With nearly six million residents and a gross regional product topping $300 billion, Greater Miami is now comparable in size and economic power to Singapore or Hong Kong. Moreover, it is the hub of the Southern Florida or So-Flo megaregion, which extends to Tampa and Orlando, houses more than 15 million people and produces more than $750 billion in economic output, making it roughly the size of the Netherlands, one of the 20 largest national economies in the world. Historically based on tourism, hospitality, transportation, and real estate development, Miami's economy has deepened and diversified and become more creative and idea-based, as banking, media, arts, education, and even software development have come to play larger roles in its mix. Rich in talented human capital from all over the globe, Miami is by many measures the most tolerant, diverse, and welcoming place in the US.
Miami's growth has been extraordinary, but as the world-renowned urbanist Richard Florida notes in a new report, it has owed more to its geography and weather than to any conscious strategy. "Fortuity has brought us a long way," he says, "but we can no longer grow by accident. Miami has to double down on its investments and its focus on really building the infrastructure of a great global city."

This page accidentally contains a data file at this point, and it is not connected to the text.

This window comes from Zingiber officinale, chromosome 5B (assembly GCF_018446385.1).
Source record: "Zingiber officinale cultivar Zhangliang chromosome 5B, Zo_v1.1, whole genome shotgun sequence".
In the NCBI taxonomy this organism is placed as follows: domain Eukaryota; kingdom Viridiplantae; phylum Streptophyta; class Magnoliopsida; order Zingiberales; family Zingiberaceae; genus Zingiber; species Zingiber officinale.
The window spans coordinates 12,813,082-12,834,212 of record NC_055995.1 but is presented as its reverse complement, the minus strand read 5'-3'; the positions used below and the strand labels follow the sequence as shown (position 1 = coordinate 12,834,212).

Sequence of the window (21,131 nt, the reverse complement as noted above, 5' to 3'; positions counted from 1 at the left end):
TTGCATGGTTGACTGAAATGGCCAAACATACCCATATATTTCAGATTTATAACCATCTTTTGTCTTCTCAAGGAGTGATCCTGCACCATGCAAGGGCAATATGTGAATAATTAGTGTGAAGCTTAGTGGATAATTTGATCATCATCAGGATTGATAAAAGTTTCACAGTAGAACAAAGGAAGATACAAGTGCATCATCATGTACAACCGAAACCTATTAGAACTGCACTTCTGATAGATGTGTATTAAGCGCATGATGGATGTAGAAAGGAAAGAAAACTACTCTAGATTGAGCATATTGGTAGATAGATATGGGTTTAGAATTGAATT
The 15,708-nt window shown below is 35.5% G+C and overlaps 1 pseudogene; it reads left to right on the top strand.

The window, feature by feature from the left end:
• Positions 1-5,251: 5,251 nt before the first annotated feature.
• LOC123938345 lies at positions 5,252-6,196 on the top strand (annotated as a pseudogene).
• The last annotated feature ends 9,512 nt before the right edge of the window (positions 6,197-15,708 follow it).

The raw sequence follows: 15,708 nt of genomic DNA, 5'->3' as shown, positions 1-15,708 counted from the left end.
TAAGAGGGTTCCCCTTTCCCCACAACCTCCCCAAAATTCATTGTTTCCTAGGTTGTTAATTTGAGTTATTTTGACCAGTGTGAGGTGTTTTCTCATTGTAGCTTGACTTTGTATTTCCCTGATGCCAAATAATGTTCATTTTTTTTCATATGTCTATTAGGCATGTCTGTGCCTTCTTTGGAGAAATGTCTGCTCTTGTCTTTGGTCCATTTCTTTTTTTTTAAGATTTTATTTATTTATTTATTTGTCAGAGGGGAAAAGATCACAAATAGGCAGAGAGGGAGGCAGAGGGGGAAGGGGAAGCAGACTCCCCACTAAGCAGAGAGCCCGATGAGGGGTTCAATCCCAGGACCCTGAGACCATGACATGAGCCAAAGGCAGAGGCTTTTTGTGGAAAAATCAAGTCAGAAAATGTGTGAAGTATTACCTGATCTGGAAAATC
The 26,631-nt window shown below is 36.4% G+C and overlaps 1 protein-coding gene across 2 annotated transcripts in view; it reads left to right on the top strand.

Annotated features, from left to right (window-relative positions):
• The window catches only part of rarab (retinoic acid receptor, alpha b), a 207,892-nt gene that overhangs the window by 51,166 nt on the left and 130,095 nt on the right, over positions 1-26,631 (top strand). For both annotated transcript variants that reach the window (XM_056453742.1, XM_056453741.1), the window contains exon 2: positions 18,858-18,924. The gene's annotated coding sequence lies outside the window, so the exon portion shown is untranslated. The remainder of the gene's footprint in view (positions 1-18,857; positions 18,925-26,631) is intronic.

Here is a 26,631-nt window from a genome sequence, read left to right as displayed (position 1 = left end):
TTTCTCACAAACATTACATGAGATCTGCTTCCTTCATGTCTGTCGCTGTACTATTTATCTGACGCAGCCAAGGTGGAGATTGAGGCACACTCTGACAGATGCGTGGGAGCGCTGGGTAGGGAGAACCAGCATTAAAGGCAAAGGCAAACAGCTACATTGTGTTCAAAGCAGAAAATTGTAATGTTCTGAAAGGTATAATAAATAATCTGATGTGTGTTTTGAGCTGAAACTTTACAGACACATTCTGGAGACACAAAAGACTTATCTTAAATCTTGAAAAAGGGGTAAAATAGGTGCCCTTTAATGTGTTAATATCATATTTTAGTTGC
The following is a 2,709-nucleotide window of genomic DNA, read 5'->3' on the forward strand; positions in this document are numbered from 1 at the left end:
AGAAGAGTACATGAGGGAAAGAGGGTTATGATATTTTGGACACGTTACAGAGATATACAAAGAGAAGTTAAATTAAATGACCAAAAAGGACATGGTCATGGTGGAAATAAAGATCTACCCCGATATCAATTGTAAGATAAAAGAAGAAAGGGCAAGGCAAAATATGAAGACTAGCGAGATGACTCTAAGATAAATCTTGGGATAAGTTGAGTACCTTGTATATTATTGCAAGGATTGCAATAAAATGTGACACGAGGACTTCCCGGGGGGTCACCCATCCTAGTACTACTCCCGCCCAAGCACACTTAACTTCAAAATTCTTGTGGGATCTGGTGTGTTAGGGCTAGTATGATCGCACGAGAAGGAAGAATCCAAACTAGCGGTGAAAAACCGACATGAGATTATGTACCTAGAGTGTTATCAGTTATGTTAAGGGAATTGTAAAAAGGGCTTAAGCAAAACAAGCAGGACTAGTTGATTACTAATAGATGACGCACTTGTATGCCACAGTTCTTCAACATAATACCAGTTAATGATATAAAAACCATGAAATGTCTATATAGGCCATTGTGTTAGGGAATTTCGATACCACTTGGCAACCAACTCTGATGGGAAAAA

A joint project between FIU and my team at the Creative Class Group, and the first product of the FIU-Miami Creative City Initiative, Miami's Great Inflection: Toward Shared Prosperity as a Creative and Inclusive Global City, was presented at the Greater Miami Chamber of Commerce's 2016 Goals Conference on June 16. Tough-minded and probing, it highlights both Miami's strengths and the very real challenges it faces as it scales to the next level. As FIU President and Chamber Chairman Mark B. Rosenberg says, it is just the beginning of a thoughtful, deep and much-needed conversation about Miami's future. Watch the highlights:
Edited by Katie Wolford